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August 19, 2011

Fletcher Allen Admits "Errors Were Made" in Case of Pedestrian Who Died After Being Released

StamatisFletcher Allen Health Care admitted today that it made "errors in the care" of 20-year-old Zachary Stamatis, the accident victim who died in July after being treated and released from the hospital.

Stamatis (pictured) had been hit by a car while in his wheelchair crossing Pine Street at the intersection of Flynn Avenue — near his home. He was rushed to the hospital that night, treated and released a few hours later.

Stamatis was found dead the following morning by a caregiver. According to an autopsy conducted by the state medical examiner, Stamatis died as a result of a brain injury due to a skull fracture he sustained from the crash.

Immediately following news of Stamatis' death, FAHC officials said they would conduct an internal investigation into Stamatis' care to determine what, if anything, went awry.

Apparently the hospital did make mistakes, but officials aren't saying exactly what went wrong.

"All I can say is that we did make errors in his care and have made changes to ensure that this will not happen again," FAHC Spokesman Mike Noble told Seven Days. "We did talk to his family and apologized for what happened. Clearly, everybody involved is saddened by what occurred."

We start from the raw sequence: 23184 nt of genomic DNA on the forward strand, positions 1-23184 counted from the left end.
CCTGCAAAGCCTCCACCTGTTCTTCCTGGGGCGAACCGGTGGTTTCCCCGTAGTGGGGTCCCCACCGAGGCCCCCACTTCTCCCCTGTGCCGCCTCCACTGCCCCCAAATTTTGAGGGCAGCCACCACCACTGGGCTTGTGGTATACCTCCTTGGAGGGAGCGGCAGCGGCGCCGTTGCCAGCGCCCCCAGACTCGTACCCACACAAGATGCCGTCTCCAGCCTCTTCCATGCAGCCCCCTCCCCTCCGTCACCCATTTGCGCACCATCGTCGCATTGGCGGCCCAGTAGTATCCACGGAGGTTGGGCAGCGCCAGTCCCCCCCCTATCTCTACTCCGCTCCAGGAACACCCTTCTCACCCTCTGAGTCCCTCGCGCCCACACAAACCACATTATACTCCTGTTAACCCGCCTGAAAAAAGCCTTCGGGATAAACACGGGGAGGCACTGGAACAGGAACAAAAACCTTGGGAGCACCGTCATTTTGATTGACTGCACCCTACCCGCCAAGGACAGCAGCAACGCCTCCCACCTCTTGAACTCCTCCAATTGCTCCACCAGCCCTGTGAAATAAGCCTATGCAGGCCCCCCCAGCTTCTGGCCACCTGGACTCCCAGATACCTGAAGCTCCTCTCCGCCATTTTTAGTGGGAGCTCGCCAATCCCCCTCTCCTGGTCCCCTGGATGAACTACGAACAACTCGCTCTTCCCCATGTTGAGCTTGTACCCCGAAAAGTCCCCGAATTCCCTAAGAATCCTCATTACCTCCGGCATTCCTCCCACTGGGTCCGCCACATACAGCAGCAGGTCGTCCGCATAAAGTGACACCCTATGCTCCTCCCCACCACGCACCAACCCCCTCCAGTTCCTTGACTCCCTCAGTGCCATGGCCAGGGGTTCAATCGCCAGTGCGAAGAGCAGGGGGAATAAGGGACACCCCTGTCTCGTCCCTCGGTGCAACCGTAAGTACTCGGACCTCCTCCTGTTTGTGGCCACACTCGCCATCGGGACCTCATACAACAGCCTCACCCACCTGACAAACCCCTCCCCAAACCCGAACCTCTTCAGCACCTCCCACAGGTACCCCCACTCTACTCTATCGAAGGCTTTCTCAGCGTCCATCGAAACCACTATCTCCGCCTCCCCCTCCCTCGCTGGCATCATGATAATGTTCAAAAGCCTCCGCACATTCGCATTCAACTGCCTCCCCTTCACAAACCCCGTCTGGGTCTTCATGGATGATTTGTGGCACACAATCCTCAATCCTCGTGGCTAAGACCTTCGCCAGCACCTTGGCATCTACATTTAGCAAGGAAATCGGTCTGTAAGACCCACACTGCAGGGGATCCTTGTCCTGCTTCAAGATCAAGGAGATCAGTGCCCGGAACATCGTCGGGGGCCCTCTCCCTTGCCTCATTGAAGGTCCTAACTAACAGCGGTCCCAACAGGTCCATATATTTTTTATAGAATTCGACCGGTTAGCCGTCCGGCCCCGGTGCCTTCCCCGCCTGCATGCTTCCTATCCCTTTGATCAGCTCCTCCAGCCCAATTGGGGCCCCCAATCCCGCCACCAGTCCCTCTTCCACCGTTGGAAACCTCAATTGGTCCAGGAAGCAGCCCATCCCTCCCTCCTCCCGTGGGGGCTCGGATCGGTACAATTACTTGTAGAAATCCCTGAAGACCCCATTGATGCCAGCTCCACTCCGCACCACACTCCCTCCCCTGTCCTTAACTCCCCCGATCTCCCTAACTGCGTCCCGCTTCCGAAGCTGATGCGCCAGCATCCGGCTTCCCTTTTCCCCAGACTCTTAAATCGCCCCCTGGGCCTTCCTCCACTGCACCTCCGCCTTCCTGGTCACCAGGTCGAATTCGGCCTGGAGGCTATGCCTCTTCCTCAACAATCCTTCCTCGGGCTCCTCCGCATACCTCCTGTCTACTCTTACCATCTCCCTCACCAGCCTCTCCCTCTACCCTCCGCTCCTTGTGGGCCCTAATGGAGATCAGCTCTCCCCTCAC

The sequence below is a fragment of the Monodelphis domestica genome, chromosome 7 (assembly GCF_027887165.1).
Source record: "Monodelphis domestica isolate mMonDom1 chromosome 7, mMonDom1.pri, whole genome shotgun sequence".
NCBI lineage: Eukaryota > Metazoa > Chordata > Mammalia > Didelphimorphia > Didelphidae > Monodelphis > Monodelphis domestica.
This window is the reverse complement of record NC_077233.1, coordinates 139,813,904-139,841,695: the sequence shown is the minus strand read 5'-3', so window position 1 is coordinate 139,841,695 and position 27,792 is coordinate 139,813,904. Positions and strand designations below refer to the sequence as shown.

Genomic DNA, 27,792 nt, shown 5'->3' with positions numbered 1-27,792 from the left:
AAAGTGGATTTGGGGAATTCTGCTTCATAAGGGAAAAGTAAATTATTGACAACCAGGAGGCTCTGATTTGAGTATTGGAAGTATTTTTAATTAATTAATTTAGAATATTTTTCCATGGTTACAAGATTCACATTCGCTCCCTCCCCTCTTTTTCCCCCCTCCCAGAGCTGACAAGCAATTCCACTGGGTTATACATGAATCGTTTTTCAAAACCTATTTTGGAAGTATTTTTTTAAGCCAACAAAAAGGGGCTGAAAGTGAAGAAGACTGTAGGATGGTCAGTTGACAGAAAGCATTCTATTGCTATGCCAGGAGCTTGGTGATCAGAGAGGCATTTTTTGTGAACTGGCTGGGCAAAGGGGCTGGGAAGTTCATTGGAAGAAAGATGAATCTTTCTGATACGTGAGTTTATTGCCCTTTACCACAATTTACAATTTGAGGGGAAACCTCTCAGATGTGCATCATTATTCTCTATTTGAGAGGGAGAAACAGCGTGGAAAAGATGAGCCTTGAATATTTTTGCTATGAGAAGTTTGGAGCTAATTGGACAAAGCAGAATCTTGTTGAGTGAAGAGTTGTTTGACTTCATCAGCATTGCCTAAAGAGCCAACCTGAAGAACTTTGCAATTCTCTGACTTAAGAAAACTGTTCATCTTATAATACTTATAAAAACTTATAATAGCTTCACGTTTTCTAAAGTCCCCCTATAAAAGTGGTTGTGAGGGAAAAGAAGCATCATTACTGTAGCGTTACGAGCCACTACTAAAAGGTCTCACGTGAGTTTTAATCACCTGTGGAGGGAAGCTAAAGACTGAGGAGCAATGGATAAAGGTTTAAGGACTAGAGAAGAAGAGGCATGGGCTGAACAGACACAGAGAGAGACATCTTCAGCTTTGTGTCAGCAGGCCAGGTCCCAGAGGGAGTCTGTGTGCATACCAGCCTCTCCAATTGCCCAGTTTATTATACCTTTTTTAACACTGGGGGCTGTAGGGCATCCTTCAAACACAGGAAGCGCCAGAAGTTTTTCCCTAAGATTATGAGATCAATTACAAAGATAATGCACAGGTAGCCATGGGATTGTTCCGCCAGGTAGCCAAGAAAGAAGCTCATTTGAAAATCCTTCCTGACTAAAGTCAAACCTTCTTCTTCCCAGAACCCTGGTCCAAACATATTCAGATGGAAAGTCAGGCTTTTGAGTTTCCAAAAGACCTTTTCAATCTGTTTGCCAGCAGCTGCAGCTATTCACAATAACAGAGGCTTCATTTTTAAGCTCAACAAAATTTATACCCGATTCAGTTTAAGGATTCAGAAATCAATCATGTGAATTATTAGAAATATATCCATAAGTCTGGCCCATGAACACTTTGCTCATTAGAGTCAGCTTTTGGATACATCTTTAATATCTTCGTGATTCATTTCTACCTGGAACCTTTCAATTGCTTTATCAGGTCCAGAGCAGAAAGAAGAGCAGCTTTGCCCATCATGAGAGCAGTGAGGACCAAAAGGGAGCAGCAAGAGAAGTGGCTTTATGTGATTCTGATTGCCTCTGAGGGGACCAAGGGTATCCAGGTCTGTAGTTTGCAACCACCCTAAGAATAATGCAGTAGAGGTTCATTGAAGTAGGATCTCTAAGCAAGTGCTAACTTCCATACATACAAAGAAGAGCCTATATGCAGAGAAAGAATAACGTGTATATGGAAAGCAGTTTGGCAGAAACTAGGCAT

Noble wouldn't specify what errors were made or whether any staff members were disciplined.

"We don't have an agreement with the family to say anything else," Noble said.

Stamatis' friends and families weren't immediately available for comment today.

The bulk of the internal review was completed "expeditiously" Noble added, but it did take some time to complete the internal review process and meet with the family.

Speed and alcohol were not ruled to be a factor in the accident, according to police reports. The initial investigation found driver Jeffrey Shedd, of Shelburne, was following the rules of the road when the accident occurred.

" did take some time to complete the internal review process and meet with the family." And, presumably, arrange a quick settlement including a non-disclosure agreement. That's what FAHC and UVM usually do when there's a screwup. (Such as the 2007 incident in which a psychiatric patient committed suicide. That resulted in an unspecified settlement with the family and a nondisclosure agreement.)

So we'll probably never know what happened, or if any staffers were disciplined.

What took the BFP until today to report this?

Tragic but not suprising to those of us who have disabilties and have used and relied on the Vermont health care and hospital systems. Whether neglect, indifference, incompetence or medical error the root of this, I beleve, comes from the fact that healthcare professionals have been taught that a disability is a medical problem that cannot be solved consequently they give up and provide less than standard care. If you add that to the abysmal lack of knowledge and awareness about disabilites in the local medical establishment, then you have the recipe for tragedy that lead to Zach's death.

Going to the hospital should require an advocate to watch over the proceedings and make sure things are done properly. Sometimes in the rush, people are overlooked. Try to be with the ones you love when they have to have medical help and do not be afraid to ask questions.

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